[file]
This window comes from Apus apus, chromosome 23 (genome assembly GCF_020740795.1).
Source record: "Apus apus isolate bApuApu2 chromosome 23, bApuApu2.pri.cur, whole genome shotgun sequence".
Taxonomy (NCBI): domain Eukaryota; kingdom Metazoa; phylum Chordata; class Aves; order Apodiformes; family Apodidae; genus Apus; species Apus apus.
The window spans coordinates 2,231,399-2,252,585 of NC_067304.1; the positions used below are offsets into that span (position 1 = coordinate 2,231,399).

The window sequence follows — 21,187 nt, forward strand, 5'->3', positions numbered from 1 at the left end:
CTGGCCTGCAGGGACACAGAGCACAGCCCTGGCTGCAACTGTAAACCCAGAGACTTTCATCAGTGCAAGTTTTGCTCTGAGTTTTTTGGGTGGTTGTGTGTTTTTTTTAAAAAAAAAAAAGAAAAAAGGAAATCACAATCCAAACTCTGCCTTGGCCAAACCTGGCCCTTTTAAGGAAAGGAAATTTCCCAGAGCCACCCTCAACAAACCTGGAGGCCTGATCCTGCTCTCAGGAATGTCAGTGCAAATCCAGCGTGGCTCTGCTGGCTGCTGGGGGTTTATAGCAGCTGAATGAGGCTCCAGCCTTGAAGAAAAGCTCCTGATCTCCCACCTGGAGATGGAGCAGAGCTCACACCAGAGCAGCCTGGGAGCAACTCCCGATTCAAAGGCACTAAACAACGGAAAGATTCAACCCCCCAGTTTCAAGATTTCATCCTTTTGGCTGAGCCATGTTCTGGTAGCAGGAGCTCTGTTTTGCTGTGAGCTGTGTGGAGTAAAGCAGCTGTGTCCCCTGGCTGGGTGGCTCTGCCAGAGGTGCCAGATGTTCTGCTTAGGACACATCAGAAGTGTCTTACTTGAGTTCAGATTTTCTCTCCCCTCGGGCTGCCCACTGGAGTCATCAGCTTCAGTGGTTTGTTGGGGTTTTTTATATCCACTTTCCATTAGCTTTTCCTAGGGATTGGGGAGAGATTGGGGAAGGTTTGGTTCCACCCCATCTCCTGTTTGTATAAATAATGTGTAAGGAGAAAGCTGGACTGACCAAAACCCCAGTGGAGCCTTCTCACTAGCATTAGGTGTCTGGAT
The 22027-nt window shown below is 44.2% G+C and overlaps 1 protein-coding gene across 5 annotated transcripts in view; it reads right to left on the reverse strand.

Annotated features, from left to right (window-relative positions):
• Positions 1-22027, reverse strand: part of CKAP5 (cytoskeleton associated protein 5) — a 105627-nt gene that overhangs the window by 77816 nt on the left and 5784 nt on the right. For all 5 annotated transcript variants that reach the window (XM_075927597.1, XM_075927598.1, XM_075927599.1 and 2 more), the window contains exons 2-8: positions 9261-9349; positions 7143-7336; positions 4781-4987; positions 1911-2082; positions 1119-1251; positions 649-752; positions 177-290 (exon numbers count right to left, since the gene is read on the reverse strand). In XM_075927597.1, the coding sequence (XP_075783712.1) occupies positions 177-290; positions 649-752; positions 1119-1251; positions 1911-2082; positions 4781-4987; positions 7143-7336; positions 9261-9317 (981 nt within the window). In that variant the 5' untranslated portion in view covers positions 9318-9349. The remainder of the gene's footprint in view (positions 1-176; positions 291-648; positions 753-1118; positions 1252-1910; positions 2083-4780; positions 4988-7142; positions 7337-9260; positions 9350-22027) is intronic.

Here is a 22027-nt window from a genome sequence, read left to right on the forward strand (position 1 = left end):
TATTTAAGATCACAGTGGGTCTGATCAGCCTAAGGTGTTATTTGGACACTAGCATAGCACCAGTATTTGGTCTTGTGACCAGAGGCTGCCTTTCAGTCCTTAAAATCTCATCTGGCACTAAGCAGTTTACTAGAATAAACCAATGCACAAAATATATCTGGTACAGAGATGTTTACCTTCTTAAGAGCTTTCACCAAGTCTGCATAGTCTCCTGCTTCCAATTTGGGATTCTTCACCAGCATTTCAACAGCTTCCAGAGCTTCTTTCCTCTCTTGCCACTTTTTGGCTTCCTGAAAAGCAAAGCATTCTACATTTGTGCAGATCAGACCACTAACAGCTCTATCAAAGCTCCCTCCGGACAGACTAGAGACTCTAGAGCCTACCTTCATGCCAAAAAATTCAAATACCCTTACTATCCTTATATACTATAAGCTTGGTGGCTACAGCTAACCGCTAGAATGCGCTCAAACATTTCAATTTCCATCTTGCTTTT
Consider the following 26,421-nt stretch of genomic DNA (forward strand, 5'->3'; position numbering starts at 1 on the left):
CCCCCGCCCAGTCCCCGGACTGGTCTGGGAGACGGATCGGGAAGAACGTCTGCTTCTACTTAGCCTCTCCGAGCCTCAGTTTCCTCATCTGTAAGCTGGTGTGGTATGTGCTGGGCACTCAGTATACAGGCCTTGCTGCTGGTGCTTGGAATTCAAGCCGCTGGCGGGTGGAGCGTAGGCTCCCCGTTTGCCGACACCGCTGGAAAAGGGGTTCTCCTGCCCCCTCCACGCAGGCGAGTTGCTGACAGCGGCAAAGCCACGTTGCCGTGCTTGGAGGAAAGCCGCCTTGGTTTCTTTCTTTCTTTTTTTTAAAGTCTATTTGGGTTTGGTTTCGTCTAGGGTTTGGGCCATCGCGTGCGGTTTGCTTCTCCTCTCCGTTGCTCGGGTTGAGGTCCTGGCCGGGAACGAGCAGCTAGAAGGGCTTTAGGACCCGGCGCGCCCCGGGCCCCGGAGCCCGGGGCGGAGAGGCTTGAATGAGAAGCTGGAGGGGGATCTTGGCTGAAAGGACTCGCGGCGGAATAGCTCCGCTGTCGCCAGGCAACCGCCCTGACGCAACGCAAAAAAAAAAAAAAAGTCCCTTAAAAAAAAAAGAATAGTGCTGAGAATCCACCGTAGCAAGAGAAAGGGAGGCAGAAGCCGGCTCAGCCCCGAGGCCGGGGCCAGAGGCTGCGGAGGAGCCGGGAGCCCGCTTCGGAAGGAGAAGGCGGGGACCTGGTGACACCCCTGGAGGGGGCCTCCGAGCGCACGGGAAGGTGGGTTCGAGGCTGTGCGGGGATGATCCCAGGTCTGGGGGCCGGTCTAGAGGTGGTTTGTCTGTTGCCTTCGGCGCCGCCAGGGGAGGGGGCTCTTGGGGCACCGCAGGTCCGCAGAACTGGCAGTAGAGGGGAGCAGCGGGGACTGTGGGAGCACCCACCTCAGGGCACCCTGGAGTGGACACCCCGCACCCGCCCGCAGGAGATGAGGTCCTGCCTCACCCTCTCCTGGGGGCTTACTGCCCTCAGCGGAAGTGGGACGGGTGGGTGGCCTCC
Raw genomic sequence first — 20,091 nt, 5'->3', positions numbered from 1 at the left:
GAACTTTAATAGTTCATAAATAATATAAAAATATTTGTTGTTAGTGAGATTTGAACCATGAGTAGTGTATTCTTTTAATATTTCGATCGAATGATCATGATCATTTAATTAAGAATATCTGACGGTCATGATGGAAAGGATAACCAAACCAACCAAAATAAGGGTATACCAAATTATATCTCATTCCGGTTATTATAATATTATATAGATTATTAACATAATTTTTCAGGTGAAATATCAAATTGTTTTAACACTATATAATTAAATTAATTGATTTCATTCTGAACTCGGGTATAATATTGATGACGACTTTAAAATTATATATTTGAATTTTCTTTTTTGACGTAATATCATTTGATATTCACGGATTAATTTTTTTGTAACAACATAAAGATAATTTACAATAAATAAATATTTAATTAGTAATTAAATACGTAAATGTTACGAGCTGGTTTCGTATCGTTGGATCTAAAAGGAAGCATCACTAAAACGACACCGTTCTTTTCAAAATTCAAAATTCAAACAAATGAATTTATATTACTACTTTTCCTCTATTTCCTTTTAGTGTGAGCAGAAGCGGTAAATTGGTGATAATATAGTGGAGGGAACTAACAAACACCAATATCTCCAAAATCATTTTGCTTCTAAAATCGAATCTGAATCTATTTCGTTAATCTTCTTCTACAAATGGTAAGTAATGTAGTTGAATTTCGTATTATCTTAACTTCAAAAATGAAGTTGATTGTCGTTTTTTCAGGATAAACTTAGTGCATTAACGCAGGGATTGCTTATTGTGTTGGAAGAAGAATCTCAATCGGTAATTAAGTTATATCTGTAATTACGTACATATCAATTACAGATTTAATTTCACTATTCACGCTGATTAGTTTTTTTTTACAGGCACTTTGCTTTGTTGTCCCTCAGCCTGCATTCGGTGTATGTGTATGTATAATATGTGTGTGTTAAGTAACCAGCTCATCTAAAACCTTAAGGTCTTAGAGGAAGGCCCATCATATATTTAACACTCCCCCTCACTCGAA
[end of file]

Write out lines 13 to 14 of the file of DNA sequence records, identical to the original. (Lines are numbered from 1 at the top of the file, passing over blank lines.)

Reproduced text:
CCCCCGCCCAGTCCCCGGACTGGTCTGGGAGACGGATCGGGAAGAACGTCTGCTTCTACTTAGCCTCTCCGAGCCTCAGTTTCCTCATCTGTAAGCTGGTGTGGTATGTGCTGGGCACTCAGTATACAGGCCTTGCTGCTGGTGCTTGGAATTCAAGCCGCTGGCGGGTGGAGCGTAGGCTCCCCGTTTGCCGACACCGCTGGAAAAGGGGTTCTCCTGCCCCCTCCACGCAGGCGAGTTGCTGACAGCGGCAAAGCCACGTTGCCGTGCTTGGAGGAAAGCCGCCTTGGTTTCTTTCTTTCTTTTTTTTAAAGTCTATTTGGGTTTGGTTTCGTCTAGGGTTTGGGCCATCGCGTGCGGTTTGCTTCTCCTCTCCGTTGCTCGGGTTGAGGTCCTGGCCGGGAACGAGCAGCTAGAAGGGCTTTAGGACCCGGCGCGCCCCGGGCCCCGGAGCCCGGGGCGGAGAGGCTTGAATGAGAAGCTGGAGGGGGATCTTGGCTGAAAGGACTCGCGGCGGAATAGCTCCGCTGTCGCCAGGCAACCGCCCTGACGCAACGCAAAAAAAAAAAAAAAGTCCCTTAAAAAAAAAAGAATAGTGCTGAGAATCCACCGTAGCAAGAGAAAGGGAGGCAGAAGCCGGCTCAGCCCCGAGGCCGGGGCCAGAGGCTGCGGAGGAGCCGGGAGCCCGCTTCGGAAGGAGAAGGCGGGGACCTGGTGACACCCCTGGAGGGGGCCTCCGAGCGCACGGGAAGGTGGGTTCGAGGCTGTGCGGGGATGATCCCAGGTCTGGGGGCCGGTCTAGAGGTGGTTTGTCTGTTGCCTTCGGCGCCGCCAGGGGAGGGGGCTCTTGGGGCACCGCAGGTCCGCAGAACTGGCAGTAGAGGGGAGCAGCGGGGACTGTGGGAGCACCCACCTCAGGGCACCCTGGAGTGGACACCCCGCACCCGCCCGCAGGAGATGAGGTCCTGCCTCACCCTCTCCTGGGGGCTTACTGCCCTCAGCGGAAGTGGGACGGGTGGGTGGCCTCC
Raw genomic sequence first — 20,091 nt, 5'->3', positions numbered from 1 at the left: